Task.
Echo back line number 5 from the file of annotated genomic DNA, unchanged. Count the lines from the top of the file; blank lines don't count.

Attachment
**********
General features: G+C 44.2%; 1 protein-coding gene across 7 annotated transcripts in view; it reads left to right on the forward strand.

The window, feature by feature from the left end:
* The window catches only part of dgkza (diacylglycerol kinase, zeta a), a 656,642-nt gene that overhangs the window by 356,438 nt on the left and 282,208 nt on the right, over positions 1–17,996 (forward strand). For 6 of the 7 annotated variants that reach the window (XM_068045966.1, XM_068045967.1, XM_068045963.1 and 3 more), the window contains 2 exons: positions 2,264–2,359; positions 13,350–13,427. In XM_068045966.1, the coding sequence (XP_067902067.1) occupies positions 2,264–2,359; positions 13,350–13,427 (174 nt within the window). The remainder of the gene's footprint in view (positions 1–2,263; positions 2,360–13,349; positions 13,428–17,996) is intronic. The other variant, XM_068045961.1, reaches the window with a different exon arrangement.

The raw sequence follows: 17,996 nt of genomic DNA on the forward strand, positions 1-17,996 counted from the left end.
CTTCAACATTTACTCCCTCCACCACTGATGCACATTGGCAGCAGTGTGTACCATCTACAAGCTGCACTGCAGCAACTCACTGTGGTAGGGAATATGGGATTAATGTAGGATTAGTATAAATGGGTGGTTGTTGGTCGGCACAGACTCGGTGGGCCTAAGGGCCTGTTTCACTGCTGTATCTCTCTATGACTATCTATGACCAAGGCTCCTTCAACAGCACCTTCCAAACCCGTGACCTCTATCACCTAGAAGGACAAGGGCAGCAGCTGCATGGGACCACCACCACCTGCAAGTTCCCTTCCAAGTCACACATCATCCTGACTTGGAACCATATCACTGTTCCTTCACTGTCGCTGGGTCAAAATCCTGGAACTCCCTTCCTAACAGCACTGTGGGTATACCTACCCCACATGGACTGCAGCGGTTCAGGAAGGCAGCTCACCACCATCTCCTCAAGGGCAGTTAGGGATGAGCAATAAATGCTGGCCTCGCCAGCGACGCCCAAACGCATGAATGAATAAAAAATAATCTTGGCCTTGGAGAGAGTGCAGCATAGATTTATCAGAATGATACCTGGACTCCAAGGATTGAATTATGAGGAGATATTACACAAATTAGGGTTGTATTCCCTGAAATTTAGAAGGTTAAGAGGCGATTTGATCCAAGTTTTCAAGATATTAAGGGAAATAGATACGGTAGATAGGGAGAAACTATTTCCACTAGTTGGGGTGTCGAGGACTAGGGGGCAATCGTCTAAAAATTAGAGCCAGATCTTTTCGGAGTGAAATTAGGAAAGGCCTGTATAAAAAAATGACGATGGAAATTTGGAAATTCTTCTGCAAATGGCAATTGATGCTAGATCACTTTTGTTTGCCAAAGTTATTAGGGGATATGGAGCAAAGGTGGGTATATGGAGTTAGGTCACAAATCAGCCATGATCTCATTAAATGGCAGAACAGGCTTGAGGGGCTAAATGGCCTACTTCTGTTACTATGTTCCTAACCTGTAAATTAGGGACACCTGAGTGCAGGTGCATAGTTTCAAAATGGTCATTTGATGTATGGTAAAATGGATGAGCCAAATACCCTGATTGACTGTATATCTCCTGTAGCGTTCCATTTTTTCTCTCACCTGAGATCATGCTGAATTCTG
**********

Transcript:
CTTCAACATTTACTCCCTCCACCACTGATGCACATTGGCAGCAGTGTGTACCATCTACAAGCTGCACTGCAGCAACTCACTGTGGTAGGGAATATGGGATTAATGTAGGATTAGTATAAATGGGTGGTTGTTGGTCGGCACAGACTCGGTGGGCCTAAGGGCCTGTTTCACTGCTGTATCTCTCTATGACTATCTATGACCAAGGCTCCTTCAACAGCACCTTCCAAACCCGTGACCTCTATCACCTAGAAGGACAAGGGCAGCAGCTGCATGGGACCACCACCACCTGCAAGTTCCCTTCCAAGTCACACATCATCCTGACTTGGAACCATATCACTGTTCCTTCACTGTCGCTGGGTCAAAATCCTGGAACTCCCTTCCTAACAGCACTGTGGGTATACCTACCCCACATGGACTGCAGCGGTTCAGGAAGGCAGCTCACCACCATCTCCTCAAGGGCAGTTAGGGATGAGCAATAAATGCTGGCCTCGCCAGCGACGCCCAAACGCATGAATGAATAAAAAATAATCTTGGCCTTGGAGAGAGTGCAGCATAGATTTATCAGAATGATACCTGGACTCCAAGGATTGAATTATGAGGAGATATTACACAAATTAGGGTTGTATTCCCTGAAATTTAGAAGGTTAAGAGGCGATTTGATCCAAGTTTTCAAGATATTAAGGGAAATAGATACGGTAGATAGGGAGAAACTATTTCCACTAGTTGGGGTGTCGAGGACTAGGGGGCAATCGTCTAAAAATTAGAGCCAGATCTTTTCGGAGTGAAATTAGGAAAGGCCTGTATAAAAAAATGACGATGGAAATTTGGAAATTCTTCTGCAAATGGCAATTGATGCTAGATCACTTTTGTTTGCCAAAGTTATTAGGGGATATGGAGCAAAGGTGGGTATATGGAGTTAGGTCACAAATCAGCCATGATCTCATTAAATGGCAGAACAGGCTTGAGGGGCTAAATGGCCTACTTCTGTTACTATGTTCCTAACCTGTAAATTAGGGACACCTGAGTGCAGGTGCATAGTTTCAAAATGGTCATTTGATGTATGGTAAAATGGATGAGCCAAATACCCTGATTGACTGTATATCTCCTGTAGCGTTCCATTTTTTCTCTCACCTGAGATCATGCTGAATTCTG